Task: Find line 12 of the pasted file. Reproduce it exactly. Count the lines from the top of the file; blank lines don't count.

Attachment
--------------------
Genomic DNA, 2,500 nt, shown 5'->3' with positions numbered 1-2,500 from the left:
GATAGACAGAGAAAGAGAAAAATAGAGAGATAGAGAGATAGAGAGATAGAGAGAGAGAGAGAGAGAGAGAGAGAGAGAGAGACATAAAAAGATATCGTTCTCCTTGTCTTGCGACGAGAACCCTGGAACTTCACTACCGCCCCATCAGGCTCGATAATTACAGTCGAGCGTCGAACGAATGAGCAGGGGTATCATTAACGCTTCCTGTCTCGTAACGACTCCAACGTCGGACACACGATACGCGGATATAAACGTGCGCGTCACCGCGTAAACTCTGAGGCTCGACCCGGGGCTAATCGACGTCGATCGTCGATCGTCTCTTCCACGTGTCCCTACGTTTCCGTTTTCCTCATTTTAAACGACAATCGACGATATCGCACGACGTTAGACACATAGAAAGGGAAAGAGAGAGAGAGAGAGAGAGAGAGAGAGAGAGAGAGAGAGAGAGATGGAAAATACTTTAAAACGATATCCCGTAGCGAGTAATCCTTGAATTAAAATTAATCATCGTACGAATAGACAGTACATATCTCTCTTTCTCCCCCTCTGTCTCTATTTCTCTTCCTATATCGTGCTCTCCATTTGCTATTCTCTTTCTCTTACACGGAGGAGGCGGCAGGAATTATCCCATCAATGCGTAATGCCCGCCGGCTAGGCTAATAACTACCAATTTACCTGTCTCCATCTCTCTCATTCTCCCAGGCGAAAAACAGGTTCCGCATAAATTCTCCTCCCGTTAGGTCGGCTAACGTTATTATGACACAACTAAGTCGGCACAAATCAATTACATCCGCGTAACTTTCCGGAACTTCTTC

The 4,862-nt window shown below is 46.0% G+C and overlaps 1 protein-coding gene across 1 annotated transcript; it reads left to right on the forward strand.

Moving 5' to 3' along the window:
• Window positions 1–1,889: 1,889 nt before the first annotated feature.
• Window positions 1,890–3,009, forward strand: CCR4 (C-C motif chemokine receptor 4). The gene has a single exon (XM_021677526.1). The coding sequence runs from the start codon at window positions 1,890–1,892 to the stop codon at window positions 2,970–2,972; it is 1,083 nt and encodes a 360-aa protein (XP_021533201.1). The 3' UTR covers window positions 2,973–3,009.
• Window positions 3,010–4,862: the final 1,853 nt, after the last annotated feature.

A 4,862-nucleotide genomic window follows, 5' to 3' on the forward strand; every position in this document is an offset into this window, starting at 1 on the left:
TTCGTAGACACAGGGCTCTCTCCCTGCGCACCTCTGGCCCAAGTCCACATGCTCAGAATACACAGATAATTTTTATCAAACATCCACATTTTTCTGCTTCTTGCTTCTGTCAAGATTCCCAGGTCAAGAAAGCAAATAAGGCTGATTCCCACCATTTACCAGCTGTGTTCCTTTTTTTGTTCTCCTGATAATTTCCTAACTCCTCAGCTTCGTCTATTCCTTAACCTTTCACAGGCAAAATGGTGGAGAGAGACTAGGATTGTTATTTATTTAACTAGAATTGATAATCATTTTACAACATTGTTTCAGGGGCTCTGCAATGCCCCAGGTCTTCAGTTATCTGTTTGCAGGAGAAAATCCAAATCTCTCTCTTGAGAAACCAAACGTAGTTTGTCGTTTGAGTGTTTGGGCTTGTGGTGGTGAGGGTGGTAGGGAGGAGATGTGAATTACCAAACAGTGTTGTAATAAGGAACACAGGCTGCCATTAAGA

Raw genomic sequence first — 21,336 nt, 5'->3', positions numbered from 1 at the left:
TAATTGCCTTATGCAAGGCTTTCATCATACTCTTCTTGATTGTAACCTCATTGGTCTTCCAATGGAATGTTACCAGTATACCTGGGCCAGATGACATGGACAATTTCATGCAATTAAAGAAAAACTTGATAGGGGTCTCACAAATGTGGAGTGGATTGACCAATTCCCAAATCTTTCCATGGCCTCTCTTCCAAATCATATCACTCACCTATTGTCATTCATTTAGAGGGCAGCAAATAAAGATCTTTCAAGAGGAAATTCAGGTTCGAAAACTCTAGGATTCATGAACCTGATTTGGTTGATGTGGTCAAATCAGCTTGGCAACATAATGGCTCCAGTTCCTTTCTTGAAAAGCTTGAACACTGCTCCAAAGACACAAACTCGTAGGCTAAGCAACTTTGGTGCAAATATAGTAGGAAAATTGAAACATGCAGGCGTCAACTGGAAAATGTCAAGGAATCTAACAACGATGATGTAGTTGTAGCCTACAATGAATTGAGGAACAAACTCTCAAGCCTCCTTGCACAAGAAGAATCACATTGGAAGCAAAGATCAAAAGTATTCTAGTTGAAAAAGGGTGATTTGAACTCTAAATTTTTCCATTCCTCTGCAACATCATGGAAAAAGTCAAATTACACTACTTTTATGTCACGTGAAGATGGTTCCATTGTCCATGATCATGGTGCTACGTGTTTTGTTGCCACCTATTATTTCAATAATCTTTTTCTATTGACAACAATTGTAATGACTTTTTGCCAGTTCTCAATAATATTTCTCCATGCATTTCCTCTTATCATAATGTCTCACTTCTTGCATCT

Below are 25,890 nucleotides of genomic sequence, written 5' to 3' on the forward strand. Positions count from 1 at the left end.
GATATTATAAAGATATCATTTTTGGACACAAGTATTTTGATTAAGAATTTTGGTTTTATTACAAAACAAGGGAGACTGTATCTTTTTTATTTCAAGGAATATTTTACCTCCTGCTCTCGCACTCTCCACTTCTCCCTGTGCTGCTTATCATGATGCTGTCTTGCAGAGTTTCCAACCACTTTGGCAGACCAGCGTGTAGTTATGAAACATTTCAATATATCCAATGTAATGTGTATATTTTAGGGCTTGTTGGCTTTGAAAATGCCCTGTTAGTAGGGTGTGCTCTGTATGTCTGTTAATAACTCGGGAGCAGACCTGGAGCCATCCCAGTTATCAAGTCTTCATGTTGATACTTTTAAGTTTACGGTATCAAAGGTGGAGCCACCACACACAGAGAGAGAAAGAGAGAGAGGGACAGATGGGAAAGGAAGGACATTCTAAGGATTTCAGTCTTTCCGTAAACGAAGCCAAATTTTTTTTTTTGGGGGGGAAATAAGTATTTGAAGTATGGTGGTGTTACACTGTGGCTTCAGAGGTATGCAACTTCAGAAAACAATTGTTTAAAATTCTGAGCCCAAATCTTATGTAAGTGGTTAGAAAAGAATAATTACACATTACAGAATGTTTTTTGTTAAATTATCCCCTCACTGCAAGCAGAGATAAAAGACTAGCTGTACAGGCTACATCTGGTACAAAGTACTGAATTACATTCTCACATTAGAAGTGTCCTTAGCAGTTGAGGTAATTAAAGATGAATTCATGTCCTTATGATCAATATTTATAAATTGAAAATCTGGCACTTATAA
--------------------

Below are 25,890 nucleotides of genomic sequence, written 5' to 3' on the forward strand. Positions count from 1 at the left end.